On November 16, 1849, the famous Russian author Feodor Mikhailovich Dostoyevsky (also spelled Dostoevsky) was condemned to death for his association with the Petrashevsky Circle, a group of liberal intellectuals and commoners who discussed the need for change in Russia. Reactionary Tsar Nicholas I was so frightened of the group that he had them arrested and condemned to death. The sentences were commuted but many had to face years imprisonment for their actions. There were approximately 25 people in the Circle, most of whom were in their 20’s.
A mock execution took place to ‘teach them a lesson.’ Dostoyevsky served four of the eight year sentence doing hard labor in Siberia. Upon his release he was briefly forced to serve in the military but was released from that due to poor health.
Considered by some to be the greatest Russian literary figure some of Dostoyevsky’s works include: Crime and Punishment, The Idiot and The Brothers Karamazov. His novels were considered to have influenced many great writers such as James Joyce, Ann Rand, Anton Checkov, Ernest Hemingway and Jean-Paul Satre.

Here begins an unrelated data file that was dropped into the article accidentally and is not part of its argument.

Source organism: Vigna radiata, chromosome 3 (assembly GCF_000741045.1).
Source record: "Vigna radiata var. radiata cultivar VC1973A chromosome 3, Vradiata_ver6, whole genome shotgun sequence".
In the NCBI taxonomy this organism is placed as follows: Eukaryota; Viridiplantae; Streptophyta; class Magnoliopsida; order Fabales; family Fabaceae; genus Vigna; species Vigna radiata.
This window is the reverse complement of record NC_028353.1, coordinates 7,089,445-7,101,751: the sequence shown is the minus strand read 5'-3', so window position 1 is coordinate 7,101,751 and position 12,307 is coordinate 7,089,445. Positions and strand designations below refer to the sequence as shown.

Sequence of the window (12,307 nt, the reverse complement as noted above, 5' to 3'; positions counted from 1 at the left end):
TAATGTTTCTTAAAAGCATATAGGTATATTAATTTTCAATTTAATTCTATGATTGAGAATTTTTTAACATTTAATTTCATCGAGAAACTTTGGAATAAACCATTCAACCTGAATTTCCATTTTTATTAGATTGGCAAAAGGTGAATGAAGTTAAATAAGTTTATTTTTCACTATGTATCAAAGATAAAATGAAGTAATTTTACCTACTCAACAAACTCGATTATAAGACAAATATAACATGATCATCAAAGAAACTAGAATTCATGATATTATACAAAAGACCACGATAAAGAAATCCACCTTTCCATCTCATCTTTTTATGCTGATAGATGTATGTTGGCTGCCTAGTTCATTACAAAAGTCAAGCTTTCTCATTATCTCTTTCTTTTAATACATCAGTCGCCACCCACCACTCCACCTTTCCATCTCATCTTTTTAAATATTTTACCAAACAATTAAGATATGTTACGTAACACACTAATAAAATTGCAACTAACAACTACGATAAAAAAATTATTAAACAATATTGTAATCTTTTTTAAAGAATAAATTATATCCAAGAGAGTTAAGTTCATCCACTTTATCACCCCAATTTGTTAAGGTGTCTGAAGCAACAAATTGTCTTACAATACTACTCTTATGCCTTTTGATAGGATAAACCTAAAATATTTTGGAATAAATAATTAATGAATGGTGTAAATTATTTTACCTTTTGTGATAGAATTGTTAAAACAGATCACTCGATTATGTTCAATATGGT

After his release from prison, he published a number of magazines and traveled through Europe. He face two major hurdles in his life, one was that he suffered from epilepsy and the other was that he was a pathologic gambler. He was often broke and was forced to beg for money.
Feodor Dostoyevsky died on January 26, 1881 of a stroke one day after having his home searched by the Tsarist secret police looking members of the Narodnaya Volya (People’s Will) who were involved in the assasination of Tsar Alexander II. His tombstone has the following epitath:Verily, verily, I say unto you, Except a corn of wheat fall into the ground and die, it abideth alone: but if it die, it bringeth forth much fruit (John 12:24).